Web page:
PS - the heat exchanger tests fine. Does a cracked heat exchanger cause intermittent ignitions?
 
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Old 11-22-21, 10:03 PM
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Thanks Pjmax.

Burners are clean as a whistle. I'll try to find the right HSI in the Norton if you think it'll make a difference.

Much appreciated.
 
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Old 11-23-21, 10:38 AM
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Thanks again Pj - just so I'm clear, is it possible for a HSI to appear fine (glows nicely, no visible cracks, resistance within thresholds etc) but not ignite correctly?

 
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Old 11-23-21, 03:33 PM
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What does "heat exchanger tests fine" mean? Has it been visually inspected for cracks.

A heat exchanger failure will not necessarily cause delayed ignition, but it needs to be checked before bothering to order parts.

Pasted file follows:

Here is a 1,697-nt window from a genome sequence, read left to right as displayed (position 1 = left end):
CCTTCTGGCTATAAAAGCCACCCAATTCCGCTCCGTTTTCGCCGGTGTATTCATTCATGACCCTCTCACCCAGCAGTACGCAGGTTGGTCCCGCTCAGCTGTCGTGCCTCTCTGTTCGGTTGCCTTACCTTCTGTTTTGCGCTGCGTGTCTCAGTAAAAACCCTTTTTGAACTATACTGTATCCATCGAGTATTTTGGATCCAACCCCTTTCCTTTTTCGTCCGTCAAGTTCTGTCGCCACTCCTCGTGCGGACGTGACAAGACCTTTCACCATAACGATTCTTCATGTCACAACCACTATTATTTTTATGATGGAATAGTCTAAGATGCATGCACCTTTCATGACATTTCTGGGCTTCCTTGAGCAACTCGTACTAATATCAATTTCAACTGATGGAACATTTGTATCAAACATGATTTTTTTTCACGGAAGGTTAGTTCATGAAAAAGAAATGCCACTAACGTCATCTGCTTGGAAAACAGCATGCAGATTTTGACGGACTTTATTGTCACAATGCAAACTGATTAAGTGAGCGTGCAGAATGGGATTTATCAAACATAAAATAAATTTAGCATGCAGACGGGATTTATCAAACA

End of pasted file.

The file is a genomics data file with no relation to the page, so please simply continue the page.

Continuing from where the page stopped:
The igniter ohm range depends on the model of the igniter and i do not believe it is 100% reliable as resistance changes as it gets hot.
 
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Old 11-23-21, 04:32 PM
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The exchanger was match/smoke tested this fall and it was sound.

But I am now considering preemptively replacing the unit entirely - its nearly 30 years old and much less efficient than today's furnaces. I'm having the PSE&G come by next week to give me a free estimate.

Regardless, its still imperative for me to keep this furnace going to keep my family warm, so I NEED to figure this out.

I don't know if this matters or not but the longer the furnace stays off, the harder it is to start. Ring a bell?

From your experience, could I just need a new HSI?



 
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Old 11-23-21, 05:38 PM
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An igniter heating to orange is not hot enough. You need it to almost get white hot.
 
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Old 11-24-21, 08:58 AM
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@Pjmax > I purchased and installed the new Norton 41-409 - Model 271M HSI and there is no change - the same problem is still happening. Again, the sequence of events is: